German jitters hit European shares, euro
By Marc Jones
LONDON (Reuters) - European shares fell for a second straight day and the euro halted its recent rally, as weak German retail sales and poor earnings at its biggest bank added to investors' nerves after a shock fourth quarter contraction in the U.S. economy.
Data on Wednesday showed U.S. GDP slipped back 0.1 percent, though the country's central bank, the Federal Reserve, indicated the pullback was likely to be brief as it repeated its pledge to continue providing support.
European shares, which have surged 3.7 percent this month, took their biggest daily hit of the year on Wednesday, and a plunge in German retail sales, stagnant French consumer spending and a huge quarterly loss at Deutsche Bank dashed hopes of a quick rebound.
The mood blackened through the morning, leaving London's FTSE 100 .FTSE, Paris's CAC-40 .FCHI and Frankfurt's DAX .GDAXI down 0.3 to 0.6 percent by 5:15 a.m. ET. The MSCI world share index .MIWD00000PUS was down 0.1 percent despite shares in Asia posting modest gains. .L.EU.N
"Perhaps the German retail sales have contributed a little bit, but we knew that Q4 was weak, so I would it attribute it more to earnings news," said Chris Scicluna, an economist at Daiwa Capital Markets.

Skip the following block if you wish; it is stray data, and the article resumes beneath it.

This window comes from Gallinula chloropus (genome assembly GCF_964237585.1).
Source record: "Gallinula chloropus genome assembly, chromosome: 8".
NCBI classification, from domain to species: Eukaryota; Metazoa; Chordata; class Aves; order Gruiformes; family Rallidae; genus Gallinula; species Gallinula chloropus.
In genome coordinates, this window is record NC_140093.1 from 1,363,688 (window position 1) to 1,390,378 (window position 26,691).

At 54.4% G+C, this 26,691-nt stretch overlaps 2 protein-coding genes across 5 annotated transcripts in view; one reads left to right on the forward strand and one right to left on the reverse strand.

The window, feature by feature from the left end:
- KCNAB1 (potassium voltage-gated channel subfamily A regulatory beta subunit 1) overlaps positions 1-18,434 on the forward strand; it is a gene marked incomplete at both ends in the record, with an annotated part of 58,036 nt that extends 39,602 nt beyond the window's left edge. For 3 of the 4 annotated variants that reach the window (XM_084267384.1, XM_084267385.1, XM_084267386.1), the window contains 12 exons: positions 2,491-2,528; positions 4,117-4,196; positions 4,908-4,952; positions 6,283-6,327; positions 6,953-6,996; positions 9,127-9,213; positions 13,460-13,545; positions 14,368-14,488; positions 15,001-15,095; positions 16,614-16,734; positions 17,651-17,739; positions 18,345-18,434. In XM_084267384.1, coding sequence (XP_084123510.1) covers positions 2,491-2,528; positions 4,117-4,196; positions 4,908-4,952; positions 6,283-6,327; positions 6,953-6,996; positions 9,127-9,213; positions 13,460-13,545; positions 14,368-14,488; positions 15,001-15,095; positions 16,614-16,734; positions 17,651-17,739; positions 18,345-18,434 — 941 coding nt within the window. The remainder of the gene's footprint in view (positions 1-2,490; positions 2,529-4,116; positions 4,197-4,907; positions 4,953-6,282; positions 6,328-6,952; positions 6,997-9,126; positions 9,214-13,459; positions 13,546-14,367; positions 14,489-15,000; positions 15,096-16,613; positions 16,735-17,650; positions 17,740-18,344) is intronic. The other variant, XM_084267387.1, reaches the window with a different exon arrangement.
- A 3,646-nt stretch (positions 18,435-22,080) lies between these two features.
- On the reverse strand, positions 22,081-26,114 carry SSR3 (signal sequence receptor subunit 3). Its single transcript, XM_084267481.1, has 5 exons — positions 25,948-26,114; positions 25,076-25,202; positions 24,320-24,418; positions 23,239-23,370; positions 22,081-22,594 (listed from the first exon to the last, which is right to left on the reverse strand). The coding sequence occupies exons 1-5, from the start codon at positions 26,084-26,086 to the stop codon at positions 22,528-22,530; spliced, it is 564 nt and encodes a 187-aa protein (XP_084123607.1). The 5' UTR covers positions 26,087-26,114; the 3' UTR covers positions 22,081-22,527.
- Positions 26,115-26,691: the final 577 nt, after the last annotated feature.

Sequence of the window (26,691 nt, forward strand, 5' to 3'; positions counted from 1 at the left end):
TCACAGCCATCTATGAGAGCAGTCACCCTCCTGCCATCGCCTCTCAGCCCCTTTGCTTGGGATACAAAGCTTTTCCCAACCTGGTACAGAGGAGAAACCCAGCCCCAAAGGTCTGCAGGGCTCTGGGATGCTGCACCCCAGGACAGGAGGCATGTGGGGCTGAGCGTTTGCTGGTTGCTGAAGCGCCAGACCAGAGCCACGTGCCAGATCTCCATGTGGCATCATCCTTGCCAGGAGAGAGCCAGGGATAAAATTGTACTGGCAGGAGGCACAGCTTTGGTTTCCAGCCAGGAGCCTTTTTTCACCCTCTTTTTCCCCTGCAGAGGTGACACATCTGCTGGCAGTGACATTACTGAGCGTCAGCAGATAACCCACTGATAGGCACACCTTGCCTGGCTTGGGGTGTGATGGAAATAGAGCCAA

"The Deutsche Bank loss does look to be on the sizable side. There has clearly been some mismatch between financial markets and the real economy so that does lend itself to a bit of a pullback."
In the currency market, the German jitters also put the euro under pressure and halted its recent 4 percent rally.
It had started to show signs of stabilization by mid-morning but remained well short of Wednesday's 14-month high of $1.3588 at $1.3560. The Federal Reserve's promise of continued support was widely expected to mitigate the fall, however, by keeping downward pressure on the dollar. <FRX/> Continued...